I'm running a small Debian compute cluster on 8-core PCs with 16GB of RAM. I'm running batches of about 1k tasks (each batch has a total expected time of a month to be finished). A single task is single-threaded (so I can run multiple of them in parallel on each PC), does not consume much IO (loads several megabytes of data on start and dumps several megabytes of data on exit; does not communicate with outside world otherwise), its run time is unknown (from few minutes to ~week), its memory consumption is unknown (ranging from several megabytes to ~8GB; usage may grow slowly or quickly). I'd like to as many such tasks as possible in parallel on a single PC, but I want to avoid excessive swapping.
So I got an idea: I could monitor the memory usage of these tasks and suspend (
kill -SIGSTOP) or hibernate (using a tool like CryoPID) tasks which consume too much memory to restart them later. By memory usage I mean number of “active virtual pages”, or number of allocated, not shared memory pages that have actually been touched (these tasks may allocate memory without using them).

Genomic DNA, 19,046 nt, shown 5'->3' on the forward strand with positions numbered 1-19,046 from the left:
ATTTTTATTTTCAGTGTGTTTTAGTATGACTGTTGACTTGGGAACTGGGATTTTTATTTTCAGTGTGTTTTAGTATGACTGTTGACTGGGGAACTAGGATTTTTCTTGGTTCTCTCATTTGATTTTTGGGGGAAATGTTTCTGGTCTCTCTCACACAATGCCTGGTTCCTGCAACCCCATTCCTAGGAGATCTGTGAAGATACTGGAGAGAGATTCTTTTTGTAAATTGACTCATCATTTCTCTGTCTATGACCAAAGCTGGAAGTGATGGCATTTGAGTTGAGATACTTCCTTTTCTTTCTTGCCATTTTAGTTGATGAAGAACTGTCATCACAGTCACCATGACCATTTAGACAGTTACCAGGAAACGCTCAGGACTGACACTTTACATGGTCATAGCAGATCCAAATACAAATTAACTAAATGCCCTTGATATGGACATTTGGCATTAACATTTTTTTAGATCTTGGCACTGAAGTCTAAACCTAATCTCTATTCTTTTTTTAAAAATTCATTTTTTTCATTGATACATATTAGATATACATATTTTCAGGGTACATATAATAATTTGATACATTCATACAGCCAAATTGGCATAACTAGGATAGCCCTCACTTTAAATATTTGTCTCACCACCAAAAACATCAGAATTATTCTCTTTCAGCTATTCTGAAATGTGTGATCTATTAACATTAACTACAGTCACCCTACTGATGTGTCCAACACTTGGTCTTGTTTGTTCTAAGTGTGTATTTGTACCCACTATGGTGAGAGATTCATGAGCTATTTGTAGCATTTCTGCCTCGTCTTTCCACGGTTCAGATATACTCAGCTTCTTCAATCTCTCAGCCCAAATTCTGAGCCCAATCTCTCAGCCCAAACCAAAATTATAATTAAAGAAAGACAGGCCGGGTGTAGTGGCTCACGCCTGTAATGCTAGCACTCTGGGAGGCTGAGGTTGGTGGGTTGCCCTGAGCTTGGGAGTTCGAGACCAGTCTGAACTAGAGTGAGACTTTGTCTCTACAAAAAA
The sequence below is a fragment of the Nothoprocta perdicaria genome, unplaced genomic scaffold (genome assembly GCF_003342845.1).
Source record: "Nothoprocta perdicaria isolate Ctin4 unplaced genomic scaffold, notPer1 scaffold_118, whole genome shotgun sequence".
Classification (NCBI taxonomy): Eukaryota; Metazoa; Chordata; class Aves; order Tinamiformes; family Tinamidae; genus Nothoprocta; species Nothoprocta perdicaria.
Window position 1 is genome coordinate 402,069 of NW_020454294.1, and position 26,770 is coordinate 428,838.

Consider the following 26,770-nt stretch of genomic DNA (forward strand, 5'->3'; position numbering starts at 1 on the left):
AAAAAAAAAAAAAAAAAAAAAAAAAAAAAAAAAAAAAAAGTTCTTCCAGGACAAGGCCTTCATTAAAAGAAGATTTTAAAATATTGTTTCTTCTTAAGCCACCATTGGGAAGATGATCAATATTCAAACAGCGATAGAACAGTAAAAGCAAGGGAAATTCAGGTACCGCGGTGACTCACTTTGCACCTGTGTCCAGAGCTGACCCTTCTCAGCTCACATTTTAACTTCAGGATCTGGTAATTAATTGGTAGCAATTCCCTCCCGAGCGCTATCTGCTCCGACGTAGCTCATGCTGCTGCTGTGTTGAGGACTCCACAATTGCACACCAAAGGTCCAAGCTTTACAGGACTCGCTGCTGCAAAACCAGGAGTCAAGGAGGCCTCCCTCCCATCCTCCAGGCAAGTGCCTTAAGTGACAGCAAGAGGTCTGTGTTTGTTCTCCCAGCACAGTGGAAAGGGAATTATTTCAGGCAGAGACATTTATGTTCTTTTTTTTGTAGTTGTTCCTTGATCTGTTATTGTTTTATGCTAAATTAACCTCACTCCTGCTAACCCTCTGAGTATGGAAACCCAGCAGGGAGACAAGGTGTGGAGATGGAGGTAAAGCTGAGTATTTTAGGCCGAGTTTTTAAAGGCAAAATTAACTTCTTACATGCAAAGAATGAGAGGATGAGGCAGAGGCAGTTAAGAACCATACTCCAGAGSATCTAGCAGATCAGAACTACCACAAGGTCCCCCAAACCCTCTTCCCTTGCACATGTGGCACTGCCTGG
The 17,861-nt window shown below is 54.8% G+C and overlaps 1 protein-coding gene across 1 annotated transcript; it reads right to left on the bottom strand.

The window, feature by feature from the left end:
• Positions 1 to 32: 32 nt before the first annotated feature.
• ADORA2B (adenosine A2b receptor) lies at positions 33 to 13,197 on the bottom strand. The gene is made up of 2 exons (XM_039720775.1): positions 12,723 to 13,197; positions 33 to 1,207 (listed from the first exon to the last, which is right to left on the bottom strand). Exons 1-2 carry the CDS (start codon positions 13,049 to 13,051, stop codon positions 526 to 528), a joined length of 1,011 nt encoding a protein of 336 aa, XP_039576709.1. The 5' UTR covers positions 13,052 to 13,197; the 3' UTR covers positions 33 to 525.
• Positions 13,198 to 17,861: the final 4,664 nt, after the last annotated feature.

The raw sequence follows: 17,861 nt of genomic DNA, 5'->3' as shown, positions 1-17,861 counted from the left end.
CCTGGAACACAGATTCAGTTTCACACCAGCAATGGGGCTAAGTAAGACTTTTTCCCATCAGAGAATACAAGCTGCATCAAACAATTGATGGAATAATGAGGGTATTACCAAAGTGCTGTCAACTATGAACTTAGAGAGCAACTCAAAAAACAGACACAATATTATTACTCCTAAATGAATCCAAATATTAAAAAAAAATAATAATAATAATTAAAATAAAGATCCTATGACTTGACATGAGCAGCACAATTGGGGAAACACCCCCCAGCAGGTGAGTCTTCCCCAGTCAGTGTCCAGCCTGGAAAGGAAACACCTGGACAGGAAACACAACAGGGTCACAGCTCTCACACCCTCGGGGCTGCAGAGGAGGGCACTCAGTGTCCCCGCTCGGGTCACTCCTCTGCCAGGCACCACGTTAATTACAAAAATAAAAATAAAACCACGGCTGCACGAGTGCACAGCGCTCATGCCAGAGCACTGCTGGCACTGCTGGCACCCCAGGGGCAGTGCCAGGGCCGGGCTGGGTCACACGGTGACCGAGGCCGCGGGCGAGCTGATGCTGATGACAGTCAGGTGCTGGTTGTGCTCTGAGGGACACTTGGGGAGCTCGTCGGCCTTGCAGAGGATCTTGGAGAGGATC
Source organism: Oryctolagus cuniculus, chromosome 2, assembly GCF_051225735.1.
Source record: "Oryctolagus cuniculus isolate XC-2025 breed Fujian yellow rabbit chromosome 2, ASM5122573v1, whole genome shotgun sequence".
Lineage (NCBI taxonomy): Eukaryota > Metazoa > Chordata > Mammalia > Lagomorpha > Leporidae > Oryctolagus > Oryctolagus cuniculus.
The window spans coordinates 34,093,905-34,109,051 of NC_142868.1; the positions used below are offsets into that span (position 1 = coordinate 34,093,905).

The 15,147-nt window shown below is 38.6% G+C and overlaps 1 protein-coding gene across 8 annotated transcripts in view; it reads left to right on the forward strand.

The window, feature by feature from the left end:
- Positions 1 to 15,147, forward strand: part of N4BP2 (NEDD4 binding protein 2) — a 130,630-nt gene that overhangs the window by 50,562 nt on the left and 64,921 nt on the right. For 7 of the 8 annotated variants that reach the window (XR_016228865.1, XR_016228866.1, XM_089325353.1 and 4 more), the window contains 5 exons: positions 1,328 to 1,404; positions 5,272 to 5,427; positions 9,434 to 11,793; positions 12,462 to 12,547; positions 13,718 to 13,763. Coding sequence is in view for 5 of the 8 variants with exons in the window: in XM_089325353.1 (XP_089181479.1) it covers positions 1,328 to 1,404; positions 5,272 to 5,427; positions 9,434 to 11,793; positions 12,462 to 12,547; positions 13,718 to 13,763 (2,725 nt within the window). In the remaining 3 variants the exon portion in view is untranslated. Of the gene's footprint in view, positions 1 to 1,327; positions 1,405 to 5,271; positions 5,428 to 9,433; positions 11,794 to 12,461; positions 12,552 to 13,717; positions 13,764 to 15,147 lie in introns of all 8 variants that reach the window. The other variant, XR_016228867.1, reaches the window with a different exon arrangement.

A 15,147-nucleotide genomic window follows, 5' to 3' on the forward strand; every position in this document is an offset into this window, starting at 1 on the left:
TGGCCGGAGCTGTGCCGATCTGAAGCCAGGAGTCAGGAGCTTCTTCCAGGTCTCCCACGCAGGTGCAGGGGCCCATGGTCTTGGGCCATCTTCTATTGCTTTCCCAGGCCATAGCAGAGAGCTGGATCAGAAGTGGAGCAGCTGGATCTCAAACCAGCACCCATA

I started looking for some tools to do that. I know that I can
ulimit or run a task inside a memory-limited cgroup, but—if I understand them correctly—these solutions will kill the process instead of suspending it. I want to avoid killing them, because I would need to start them from scratch later, and that means wasted time. Also, they cannot actually measure the number of active virtual pages.
I could use real virtual machines, but they seem to have significant overhead in this case—having separate kernel, memory allocations, etc. would decrease the available memory; I'd have to run 8 of them. Also, as far as I know, they'd add computational overhead too.
I imagine that a tool that would implement such behavior would hook up some function to a page fault notification that would decide on each page fault whether it is time to suspend the process or not. But I don't know any tool that would work this way either.
Are there other choices?